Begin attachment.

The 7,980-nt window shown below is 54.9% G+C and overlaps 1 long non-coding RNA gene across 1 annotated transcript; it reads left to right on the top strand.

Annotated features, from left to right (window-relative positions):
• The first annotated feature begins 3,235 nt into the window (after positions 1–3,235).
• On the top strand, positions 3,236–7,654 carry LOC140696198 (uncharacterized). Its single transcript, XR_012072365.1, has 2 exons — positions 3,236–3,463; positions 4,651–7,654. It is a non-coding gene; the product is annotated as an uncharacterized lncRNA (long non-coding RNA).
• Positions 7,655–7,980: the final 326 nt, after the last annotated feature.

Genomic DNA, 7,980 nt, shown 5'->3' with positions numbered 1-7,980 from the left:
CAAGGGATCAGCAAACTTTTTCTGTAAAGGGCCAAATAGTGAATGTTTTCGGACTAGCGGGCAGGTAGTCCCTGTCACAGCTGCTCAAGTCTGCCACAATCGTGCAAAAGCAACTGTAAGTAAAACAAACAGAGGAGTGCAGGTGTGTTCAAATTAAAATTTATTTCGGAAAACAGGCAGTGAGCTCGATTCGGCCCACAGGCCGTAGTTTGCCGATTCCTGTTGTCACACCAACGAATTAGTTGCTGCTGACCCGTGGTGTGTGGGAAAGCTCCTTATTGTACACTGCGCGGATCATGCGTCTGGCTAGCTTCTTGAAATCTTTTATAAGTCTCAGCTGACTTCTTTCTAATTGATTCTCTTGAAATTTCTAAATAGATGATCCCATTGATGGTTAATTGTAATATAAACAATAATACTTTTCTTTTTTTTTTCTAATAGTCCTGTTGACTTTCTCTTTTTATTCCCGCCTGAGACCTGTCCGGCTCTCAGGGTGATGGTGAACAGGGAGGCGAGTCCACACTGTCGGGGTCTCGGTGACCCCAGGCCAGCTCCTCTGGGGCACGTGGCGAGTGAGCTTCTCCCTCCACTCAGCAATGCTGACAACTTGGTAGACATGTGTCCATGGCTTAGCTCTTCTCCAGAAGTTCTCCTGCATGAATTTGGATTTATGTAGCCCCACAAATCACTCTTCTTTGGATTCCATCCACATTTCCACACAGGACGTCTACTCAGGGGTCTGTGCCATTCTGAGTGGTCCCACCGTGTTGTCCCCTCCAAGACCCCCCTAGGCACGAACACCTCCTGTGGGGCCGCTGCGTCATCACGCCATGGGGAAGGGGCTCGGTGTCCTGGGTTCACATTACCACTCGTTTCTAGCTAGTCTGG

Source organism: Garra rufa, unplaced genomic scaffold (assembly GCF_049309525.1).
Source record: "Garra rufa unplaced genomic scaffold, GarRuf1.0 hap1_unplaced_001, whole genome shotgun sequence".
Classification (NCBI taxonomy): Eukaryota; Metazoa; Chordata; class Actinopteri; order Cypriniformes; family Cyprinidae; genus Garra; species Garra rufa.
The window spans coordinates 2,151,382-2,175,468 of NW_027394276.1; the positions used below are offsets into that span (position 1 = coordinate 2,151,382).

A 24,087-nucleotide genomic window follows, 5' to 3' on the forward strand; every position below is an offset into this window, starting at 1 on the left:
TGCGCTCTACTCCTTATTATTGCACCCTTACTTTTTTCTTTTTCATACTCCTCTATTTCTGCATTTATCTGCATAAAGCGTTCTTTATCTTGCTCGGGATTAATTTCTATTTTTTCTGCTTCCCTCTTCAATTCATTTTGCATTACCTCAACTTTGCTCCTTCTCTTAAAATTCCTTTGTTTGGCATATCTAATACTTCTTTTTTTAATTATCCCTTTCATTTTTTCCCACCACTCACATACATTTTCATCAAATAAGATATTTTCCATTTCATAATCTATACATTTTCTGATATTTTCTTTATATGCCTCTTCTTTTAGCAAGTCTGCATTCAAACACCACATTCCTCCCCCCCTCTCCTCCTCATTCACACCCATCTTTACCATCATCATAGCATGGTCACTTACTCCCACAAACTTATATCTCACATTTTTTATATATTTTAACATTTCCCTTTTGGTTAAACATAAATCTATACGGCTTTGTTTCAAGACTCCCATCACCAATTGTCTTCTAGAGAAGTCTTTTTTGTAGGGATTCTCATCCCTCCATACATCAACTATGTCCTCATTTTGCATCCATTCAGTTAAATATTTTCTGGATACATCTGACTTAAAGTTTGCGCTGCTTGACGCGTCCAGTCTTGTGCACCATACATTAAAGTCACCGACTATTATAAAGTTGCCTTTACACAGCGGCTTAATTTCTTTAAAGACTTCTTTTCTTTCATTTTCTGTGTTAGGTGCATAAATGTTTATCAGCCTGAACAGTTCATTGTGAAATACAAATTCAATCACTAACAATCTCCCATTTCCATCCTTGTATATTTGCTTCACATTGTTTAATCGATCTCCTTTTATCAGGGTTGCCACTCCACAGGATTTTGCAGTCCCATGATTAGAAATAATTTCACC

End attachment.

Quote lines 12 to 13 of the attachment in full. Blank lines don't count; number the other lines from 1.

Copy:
A 24,087-nucleotide genomic window follows, 5' to 3' on the forward strand; every position below is an offset into this window, starting at 1 on the left:
TGCGCTCTACTCCTTATTATTGCACCCTTACTTTTTTCTTTTTCATACTCCTCTATTTCTGCATTTATCTGCATAAAGCGTTCTTTATCTTGCTCGGGATTAATTTCTATTTTTTCTGCTTCCCTCTTCAATTCATTTTGCATTACCTCAACTTTGCTCCTTCTCTTAAAATTCCTTTGTTTGGCATATCTAATACTTCTTTTTTTAATTATCCCTTTCATTTTTTCCCACCACTCACATACATTTTCATCAAATAAGATATTTTCCATTTCATAATCTATACATTTTCTGATATTTTCTTTATATGCCTCTTCTTTTAGCAAGTCTGCATTCAAACACCACATTCCTCCCCCCCTCTCCTCCTCATTCACACCCATCTTTACCATCATCATAGCATGGTCACTTACTCCCACAAACTTATATCTCACATTTTTTATATATTTTAACATTTCCCTTTTGGTTAAACATAAATCTATACGGCTTTGTTTCAAGACTCCCATCACCAATTGTCTTCTAGAGAAGTCTTTTTTGTAGGGATTCTCATCCCTCCATACATCAACTATGTCCTCATTTTGCATCCATTCAGTTAAATATTTTCTGGATACATCTGACTTAAAGTTTGCGCTGCTTGACGCGTCCAGTCTTGTGCACCATACATTAAAGTCACCGACTATTATAAAGTTGCCTTTACACAGCGGCTTAATTTCTTTAAAGACTTCTTTTCTTTCATTTTCTGTGTTAGGTGCATAAATGTTTATCAGCCTGAACAGTTCATTGTGAAATACAAATTCAATCACTAACAATCTCCCATTTCCATCCTTGTATATTTGCTTCACATTGTTTAATCGATCTCCTTTTATCAGGGTTGCCACTCCACAGGATTTTGCAGTCCCATGATTAGAAATAATTTCACC